In fact, the Tea Party is not a "political affiliation." The Tea Party is not the Republican Party, the Democratic Party, the Greens or the Libertarians. It is a name that has become so heavily aligned with the Koch brothers that if you search Koch brothers together with the words "Tea Party" in the Google search engine, you find 1.4 million links. Those links are backed with facts, starting with this video.
In the video, David Koch appears before an annual convention of chapters of Americans for Prosperity and states ..."my brother Charles and I provided the funds to start the Americans for Prosperity." Later in the video, members of the state chapters of Americans for Prosperity report to David Koch on how many Tea Party groups they have created. One man states: ..."hey folks, we've held 29 Tea Parties"; another says his chapter has "organized dozens of Tea Parties." Another woman reports her Americans for Prosperity group turned out 10,000 people at a Tea Party rally in California.
If the rank and file employees of the IRS decided to use the phrase "Tea Party" to digitally search for illegal political fronts in the mountain of nonprofit applications they received, they had hard facts on the ground for their suspicions. On August 30, 2010, Jane Mayer penned a 10,000 word investigative report for the New Yorker on the Kochs and their political front groups. The title of the article summed up the scam: "Covert Operations." Mayer writes as follows:
"Americans for Prosperity has worked closely with the Tea Party since the movement's inception. In the weeks before the first Tax Day protests, in April, 2009, Americans for Prosperity hosted a Web site offering supporters 'Tea Party Talking Points.' The Arizona branch urged people to send tea bags to Obama; the Missouri branch urged members to sign up for 'Taxpayer Tea Party Registration' and provided directions to nine protests. The group continues to stoke the rebellion. The North Carolina branch recently launched a 'Tea Party Finder' Web site, advertised as 'a hub for all the Tea Parties in North Carolina.'"The anti-government fervor infusing the 2010 elections represents a political triumph for the Kochs. By giving money to 'educate,' fund, and organize Tea Party protesters, they have helped turn their private agenda into a mass movement."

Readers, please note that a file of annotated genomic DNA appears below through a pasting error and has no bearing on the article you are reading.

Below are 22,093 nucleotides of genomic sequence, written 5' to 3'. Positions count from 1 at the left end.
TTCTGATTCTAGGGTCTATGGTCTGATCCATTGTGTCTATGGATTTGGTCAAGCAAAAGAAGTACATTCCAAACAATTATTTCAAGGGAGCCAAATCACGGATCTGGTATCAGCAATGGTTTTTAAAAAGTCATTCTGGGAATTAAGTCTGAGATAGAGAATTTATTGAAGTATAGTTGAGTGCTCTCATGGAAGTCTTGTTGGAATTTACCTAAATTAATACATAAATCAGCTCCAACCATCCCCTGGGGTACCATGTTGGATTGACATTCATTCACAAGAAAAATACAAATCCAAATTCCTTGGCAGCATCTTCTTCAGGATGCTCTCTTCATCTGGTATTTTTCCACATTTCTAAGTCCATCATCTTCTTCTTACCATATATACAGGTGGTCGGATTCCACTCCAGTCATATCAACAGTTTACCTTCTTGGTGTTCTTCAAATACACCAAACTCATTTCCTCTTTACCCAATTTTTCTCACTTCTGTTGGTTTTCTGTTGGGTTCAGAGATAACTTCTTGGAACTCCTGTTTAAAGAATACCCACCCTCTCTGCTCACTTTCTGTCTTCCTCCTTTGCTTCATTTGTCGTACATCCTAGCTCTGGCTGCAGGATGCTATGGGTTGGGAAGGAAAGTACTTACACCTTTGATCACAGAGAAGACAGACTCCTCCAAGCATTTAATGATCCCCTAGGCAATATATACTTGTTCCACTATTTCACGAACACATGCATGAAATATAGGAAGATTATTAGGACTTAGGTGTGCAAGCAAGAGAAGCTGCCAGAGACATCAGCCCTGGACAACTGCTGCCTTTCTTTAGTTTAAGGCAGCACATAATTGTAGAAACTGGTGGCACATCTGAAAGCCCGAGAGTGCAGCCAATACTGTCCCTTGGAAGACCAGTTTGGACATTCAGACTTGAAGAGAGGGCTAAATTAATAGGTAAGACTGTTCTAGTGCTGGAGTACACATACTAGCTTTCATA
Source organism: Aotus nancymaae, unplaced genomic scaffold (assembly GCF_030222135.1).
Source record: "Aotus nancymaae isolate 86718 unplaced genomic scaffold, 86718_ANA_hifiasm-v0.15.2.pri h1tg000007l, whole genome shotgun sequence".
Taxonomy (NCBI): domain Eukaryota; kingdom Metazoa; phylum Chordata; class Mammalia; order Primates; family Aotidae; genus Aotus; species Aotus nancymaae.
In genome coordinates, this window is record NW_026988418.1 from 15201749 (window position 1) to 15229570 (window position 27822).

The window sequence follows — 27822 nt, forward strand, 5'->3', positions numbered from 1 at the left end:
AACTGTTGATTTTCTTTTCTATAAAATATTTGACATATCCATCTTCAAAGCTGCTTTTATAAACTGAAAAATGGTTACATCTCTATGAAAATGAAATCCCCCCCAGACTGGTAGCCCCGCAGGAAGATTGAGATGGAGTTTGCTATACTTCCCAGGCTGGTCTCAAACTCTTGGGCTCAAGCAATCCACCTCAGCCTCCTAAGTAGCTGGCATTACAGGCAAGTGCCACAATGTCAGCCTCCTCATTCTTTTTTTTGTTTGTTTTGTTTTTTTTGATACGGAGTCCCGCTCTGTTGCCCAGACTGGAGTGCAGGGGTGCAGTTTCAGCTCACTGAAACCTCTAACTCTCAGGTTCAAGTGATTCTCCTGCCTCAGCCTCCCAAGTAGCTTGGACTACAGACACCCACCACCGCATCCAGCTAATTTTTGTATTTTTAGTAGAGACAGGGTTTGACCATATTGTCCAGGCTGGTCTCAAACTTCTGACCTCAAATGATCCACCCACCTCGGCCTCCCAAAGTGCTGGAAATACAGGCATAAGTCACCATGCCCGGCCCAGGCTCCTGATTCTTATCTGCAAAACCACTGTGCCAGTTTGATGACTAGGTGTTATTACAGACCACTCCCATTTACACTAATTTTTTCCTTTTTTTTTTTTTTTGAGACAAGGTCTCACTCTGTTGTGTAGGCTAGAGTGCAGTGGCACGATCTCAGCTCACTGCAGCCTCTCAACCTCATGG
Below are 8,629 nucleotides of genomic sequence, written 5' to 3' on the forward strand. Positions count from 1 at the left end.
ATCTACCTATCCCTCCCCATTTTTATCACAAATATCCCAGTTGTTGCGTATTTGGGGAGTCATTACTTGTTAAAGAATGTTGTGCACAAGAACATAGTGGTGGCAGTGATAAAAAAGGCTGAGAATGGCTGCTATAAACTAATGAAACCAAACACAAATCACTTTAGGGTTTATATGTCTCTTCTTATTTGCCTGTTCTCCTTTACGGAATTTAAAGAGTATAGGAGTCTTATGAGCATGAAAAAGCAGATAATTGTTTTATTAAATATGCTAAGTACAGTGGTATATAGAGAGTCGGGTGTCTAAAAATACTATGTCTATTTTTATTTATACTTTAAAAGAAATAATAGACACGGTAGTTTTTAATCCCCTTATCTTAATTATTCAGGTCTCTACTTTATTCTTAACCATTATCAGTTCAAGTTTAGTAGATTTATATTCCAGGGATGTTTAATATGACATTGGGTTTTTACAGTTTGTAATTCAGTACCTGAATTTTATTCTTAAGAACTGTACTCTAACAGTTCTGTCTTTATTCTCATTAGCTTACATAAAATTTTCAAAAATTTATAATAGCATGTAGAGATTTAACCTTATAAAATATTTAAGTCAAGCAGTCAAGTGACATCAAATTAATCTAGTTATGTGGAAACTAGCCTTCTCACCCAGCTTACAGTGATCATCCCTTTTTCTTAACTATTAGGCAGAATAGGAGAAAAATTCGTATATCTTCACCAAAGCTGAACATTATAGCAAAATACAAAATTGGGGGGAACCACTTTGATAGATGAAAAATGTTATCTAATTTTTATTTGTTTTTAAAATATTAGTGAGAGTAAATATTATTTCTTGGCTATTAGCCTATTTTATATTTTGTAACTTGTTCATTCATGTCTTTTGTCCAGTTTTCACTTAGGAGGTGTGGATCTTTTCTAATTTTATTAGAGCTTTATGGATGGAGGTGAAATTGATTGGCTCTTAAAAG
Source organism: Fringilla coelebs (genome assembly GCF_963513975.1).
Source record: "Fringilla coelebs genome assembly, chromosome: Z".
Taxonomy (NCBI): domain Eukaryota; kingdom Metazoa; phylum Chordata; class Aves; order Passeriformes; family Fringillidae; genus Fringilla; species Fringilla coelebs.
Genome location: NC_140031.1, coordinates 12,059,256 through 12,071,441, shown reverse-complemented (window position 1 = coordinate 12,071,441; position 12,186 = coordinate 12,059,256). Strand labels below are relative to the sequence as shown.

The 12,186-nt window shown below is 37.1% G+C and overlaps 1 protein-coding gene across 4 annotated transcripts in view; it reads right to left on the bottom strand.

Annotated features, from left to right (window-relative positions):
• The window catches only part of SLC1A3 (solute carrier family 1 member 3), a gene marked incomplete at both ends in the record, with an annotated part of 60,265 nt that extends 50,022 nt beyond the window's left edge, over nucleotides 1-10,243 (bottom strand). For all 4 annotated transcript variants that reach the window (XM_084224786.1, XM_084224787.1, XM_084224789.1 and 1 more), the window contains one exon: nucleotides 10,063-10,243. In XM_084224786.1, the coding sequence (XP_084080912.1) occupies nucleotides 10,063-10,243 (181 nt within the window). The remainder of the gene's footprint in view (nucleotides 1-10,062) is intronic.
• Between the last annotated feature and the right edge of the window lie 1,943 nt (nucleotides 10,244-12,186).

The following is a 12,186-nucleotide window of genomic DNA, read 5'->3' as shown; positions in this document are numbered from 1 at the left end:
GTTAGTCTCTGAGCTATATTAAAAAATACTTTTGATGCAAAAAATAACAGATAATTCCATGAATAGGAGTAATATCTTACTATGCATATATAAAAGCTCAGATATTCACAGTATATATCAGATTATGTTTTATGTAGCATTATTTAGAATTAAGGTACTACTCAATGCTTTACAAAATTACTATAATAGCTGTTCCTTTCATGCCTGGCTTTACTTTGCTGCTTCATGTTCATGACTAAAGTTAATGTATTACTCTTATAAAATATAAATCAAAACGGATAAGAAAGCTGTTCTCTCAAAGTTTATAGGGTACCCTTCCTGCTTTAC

In the same month of August 2010, the New York Times ran an article headlined "The Billionaires Bankrolling the Tea Party" singling out the Koch brothers. The article was bylined by Frank Rich, who wrote:
"Tea Partiers may share the Kochs' detestation of taxes, big government and Obama. But there's a difference between mainstream conservatism and a fringe agenda that tilts completely toward big business, whether on Wall Street or in the Gulf of Mexico, while dismantling fundamental government safety nets designed to protect the unemployed, public health, workplace safety and the subsistence of the elderly."
Later in the article, making a reference to the nonprofits in the shadows of the corporate front groups, Rich writes:
"The Koch brothers must be laughing all the way to the bank knowing that working Americans are aiding and abetting their selfish interests."
Rank and file IRS agents didn't create their suspicions about the Tea Party out of thin air; they got their best leads from the media -- much of which is now showing the same lack of courage to clarify the issues as the President.
U.S. Attorney General Eric Holder acknowledged at the hearing that he has quickly opened a criminal investigation of the IRS employees' conduct. This is the same U.S. Attorney General who has sat for five years on a mountain of evidence of criminal wrongdoing by Wall Street firms without indicting one major player -- despite the fact that the country came close to financial collapse from this industry's systemic corruption.
To borrow the phrase from Frank Rich, the Koch brothers must be laughing all the way to the bank.
Pam Martens worked on Wall Street for 21 years and has been an activist for reform for the past ten years. She now writes on public interest issues from New Hampshire.